Latest update: December 31st, 2012
There are so many professional and social networks available now, that trying to keep up with them all would be a full time job on its own. For the purposes of a job search, we recommend that you join two: LinkedIn and Twitter.
LinkedIn – http://www.linkedin.com/
The best news is that you, the user, have complete control over what those employers find when they view your LinkedIn profile. LinkedIn profiles also tend to rate very high in Google searches, giving you the opportunity to control your personal marketing message.
Significant thought and consideration should be put into creating a profile that maximizes your marketability. An appropriate profile is crucial for your success on LinkedIn. Do not start to publicize your account until you have created a workable profile.
LinkedIn is the best site for revealing hidden connections that you might not have known existed. For example, LinkedIn, via its three degrees of connections, can reveal that Dovid, a friend from your yeshiva days, knows a hiring manager at a company of interest to you. You can then contact Dovid, reminisce about the good old days, and then ask him to pass your resume to his contact at that company.
LinkedIn also provides a recruitment product to an employer that searches employee’s contact lists for contacts that meet certain search criteria. Those employees are then asked to rate their contact’s appropriateness for actual job openings. Thus, being connected to friends and acquaintances at major companies may open you up to job opportunities that have yet to be released to the public!
Twitter – https://twitter.com/
While Twitter is most commonly associated with Facebook and social networking websites, it is a powerful tool for job seekers. A well written, professional “Tweet” can announce your job search to a very large audience. Many professions have designated search words (know as hash-tags that place a “#” before designated words, e.g. #edchat) that direct Twitter users to the inside discussions on a particular topic. Often, designated times are set for Twitter chats, utilizing a specific hash-tag that brings together people of similar interests for discussion of particular topics. Engaging in those conversations and using the appropriate hash-tags can garner attention from a wide array of professionals in your field.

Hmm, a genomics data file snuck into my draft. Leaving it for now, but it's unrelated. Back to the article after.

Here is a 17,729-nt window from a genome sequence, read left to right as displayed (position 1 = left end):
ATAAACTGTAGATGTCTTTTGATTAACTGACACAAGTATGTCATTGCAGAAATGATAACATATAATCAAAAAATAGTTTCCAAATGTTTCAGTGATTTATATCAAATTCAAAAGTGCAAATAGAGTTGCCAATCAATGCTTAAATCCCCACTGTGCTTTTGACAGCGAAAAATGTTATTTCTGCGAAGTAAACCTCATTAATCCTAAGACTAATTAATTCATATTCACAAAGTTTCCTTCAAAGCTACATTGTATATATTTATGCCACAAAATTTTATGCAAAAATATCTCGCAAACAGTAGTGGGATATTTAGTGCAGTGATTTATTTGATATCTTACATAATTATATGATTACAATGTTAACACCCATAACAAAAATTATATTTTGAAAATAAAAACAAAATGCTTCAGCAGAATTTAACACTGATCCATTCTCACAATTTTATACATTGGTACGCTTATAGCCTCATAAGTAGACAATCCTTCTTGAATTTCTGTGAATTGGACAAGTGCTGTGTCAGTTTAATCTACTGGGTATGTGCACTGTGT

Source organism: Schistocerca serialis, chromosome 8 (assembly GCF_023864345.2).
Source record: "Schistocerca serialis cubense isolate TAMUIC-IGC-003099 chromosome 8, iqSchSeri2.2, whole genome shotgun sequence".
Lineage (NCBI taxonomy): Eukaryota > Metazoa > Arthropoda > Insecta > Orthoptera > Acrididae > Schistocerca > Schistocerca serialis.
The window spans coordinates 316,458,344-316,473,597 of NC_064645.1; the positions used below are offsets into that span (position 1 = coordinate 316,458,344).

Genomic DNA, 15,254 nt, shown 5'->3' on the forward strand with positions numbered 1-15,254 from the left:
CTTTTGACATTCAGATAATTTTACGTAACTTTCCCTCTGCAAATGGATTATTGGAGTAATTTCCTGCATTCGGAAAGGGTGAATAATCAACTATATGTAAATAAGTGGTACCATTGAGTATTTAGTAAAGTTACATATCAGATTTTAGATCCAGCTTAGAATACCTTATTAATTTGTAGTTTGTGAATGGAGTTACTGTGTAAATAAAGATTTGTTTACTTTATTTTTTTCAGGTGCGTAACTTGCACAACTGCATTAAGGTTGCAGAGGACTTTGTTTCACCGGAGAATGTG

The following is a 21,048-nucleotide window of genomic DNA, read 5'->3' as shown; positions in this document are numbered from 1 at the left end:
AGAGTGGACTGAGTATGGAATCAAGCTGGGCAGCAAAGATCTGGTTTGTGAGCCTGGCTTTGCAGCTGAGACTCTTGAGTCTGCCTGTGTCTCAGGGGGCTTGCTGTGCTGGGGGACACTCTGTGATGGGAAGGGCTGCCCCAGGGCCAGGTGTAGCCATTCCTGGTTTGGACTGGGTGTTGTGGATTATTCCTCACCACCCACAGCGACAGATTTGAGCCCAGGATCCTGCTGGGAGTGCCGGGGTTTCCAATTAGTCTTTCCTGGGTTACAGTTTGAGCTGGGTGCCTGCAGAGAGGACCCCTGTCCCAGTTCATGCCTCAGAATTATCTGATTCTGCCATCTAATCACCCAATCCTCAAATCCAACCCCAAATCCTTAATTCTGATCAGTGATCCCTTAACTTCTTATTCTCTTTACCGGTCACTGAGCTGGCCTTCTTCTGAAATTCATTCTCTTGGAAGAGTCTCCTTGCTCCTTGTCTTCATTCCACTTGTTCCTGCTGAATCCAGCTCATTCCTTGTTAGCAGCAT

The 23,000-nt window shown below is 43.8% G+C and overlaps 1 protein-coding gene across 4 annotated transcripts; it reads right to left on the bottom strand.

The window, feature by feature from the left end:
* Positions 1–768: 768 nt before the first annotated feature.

Be careful when using Twitter for professional networking purposes. A unique Twitter account (usually consisting of your name) should be created for the purposes of your job search. Make sure that ALL your Tweets are of a professional nature. If you would like to send out Tweets of a non-professional nature, establish a secondary Twitter account using a username for that purpose.
A Final Warning
Because of their marketing campaigns targeted for prospective employees, Facebook can be a great way to identify new job opportunities. It is OK from a career standpoint to have accounts on other social networking sites, like Facebook, but be very careful what you post. You must consider anything you post anywhere online as public knowledge (Facebook pages also receive a very high ranking in Google searches).
People have a tendency to let their guard down on social networking sites. Things that may seem to be innocuous or funny can come back to haunt you. Once something is posted, it can never be fully removed. If you would not be comfortable having your post or picture as the headline in the New York Times, do NOT post it online.
We welcome your feedback. Please email your career-related inquiries and/or feedback to firstname.lastname@example.org.
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